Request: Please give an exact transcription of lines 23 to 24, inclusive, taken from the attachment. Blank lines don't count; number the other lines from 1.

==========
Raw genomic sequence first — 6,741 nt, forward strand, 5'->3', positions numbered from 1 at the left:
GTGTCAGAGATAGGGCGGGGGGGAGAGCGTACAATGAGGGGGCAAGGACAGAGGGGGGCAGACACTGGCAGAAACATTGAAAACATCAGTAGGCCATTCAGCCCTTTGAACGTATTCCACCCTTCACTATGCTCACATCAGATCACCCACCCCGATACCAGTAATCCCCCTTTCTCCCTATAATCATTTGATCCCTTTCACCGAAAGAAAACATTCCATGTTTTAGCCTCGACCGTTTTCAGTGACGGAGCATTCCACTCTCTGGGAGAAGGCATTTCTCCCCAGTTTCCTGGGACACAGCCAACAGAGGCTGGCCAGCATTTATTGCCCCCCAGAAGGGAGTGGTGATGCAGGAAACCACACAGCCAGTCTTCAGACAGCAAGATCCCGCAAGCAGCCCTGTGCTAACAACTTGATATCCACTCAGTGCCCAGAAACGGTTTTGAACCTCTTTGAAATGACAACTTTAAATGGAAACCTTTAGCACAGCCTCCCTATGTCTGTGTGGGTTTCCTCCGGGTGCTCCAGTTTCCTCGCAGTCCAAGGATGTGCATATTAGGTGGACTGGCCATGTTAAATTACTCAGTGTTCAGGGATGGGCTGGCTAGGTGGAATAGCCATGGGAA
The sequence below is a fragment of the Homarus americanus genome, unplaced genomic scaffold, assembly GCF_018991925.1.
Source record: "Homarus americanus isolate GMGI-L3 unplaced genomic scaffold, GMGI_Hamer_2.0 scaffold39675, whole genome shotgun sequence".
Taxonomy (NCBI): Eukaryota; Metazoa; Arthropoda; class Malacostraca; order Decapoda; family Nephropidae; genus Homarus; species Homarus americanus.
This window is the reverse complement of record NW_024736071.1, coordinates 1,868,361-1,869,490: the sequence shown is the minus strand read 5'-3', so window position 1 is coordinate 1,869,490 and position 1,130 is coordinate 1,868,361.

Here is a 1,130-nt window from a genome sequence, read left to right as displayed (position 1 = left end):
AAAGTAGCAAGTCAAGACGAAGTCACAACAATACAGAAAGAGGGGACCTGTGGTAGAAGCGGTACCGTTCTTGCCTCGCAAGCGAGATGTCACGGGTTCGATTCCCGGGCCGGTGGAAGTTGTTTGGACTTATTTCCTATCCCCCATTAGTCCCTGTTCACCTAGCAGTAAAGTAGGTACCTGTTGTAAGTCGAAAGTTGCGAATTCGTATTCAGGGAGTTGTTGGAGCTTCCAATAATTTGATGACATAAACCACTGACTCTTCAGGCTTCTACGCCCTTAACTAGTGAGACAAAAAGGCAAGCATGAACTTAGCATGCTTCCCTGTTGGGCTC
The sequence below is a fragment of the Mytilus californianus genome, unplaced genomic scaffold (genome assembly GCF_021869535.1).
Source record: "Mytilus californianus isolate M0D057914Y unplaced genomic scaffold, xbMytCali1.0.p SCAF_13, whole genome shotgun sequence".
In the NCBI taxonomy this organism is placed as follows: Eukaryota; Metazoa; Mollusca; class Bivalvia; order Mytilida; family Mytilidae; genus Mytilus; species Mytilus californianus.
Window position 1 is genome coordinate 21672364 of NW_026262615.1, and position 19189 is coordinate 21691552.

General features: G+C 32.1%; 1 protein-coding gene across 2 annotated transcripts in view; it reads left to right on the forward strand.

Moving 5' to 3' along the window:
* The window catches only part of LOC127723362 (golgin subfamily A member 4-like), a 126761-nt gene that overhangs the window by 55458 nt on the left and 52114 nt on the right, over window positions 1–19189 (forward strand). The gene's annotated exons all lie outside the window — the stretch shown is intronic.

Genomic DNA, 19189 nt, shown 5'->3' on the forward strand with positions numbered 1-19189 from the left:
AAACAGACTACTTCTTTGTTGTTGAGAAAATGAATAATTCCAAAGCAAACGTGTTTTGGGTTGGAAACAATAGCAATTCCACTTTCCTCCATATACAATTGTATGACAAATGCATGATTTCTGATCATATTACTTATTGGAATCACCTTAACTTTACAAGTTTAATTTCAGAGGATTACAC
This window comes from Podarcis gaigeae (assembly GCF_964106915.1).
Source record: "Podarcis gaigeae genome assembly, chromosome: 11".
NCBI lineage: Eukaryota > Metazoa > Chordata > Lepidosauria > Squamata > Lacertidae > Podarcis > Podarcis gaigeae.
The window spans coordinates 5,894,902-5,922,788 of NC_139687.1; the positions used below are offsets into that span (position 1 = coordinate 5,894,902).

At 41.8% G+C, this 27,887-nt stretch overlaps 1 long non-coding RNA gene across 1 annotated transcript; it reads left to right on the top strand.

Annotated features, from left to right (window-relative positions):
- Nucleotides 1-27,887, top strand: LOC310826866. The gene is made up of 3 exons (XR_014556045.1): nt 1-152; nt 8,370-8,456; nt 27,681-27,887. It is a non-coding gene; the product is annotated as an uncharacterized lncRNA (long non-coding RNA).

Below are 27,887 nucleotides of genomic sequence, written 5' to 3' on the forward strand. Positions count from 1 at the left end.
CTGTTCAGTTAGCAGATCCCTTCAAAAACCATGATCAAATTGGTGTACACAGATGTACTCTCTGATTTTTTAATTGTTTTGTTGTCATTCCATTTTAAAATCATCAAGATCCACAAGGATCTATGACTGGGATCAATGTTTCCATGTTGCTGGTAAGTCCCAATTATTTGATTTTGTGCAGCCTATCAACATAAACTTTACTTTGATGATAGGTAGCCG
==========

Annotated features, from left to right (window-relative positions):
- Nucleotides 1-27,887, top strand: LOC310826866. The gene is made up of 3 exons (XR_014556045.1): nt 1-152; nt 8,370-8,456; nt 27,681-27,887. It is a non-coding gene; the product is annotated as an uncharacterized lncRNA (long non-coding RNA).